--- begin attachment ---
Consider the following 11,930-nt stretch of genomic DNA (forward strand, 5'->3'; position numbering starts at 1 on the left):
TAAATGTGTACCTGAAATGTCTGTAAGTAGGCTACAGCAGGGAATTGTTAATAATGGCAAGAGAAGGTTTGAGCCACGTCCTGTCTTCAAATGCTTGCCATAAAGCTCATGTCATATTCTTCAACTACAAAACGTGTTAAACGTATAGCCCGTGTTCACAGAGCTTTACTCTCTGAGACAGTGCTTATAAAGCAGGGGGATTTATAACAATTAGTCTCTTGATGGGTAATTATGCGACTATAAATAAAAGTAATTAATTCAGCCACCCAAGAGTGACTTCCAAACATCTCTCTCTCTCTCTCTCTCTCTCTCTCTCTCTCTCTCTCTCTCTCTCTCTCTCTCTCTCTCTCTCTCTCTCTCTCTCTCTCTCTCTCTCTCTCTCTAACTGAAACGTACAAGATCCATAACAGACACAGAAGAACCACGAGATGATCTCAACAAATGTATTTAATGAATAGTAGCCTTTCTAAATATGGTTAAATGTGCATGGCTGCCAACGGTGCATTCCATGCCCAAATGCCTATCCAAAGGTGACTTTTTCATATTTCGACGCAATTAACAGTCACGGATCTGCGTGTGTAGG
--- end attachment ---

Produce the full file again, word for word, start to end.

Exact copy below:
Consider the following 11,930-nt stretch of genomic DNA (forward strand, 5'->3'; position numbering starts at 1 on the left):
TAAATGTGTACCTGAAATGTCTGTAAGTAGGCTACAGCAGGGAATTGTTAATAATGGCAAGAGAAGGTTTGAGCCACGTCCTGTCTTCAAATGCTTGCCATAAAGCTCATGTCATATTCTTCAACTACAAAACGTGTTAAACGTATAGCCCGTGTTCACAGAGCTTTACTCTCTGAGACAGTGCTTATAAAGCAGGGGGATTTATAACAATTAGTCTCTTGATGGGTAATTATGCGACTATAAATAAAAGTAATTAATTCAGCCACCCAAGAGTGACTTCCAAACATCTCTCTCTCTCTCTCTCTCTCTCTCTCTCTCTCTCTCTCTCTCTCTCTCTCTCTCTCTCTCTCTCTCTCTCTCTCTCTCTCTCTCTCTCTCTCTCTAACTGAAACGTACAAGATCCATAACAGACACAGAAGAACCACGAGATGATCTCAACAAATGTATTTAATGAATAGTAGCCTTTCTAAATATGGTTAAATGTGCATGGCTGCCAACGGTGCATTCCATGCCCAAATGCCTATCCAAAGGTGACTTTTTCATATTTCGACGCAATTAACAGTCACGGATCTGCGTGTGTAGG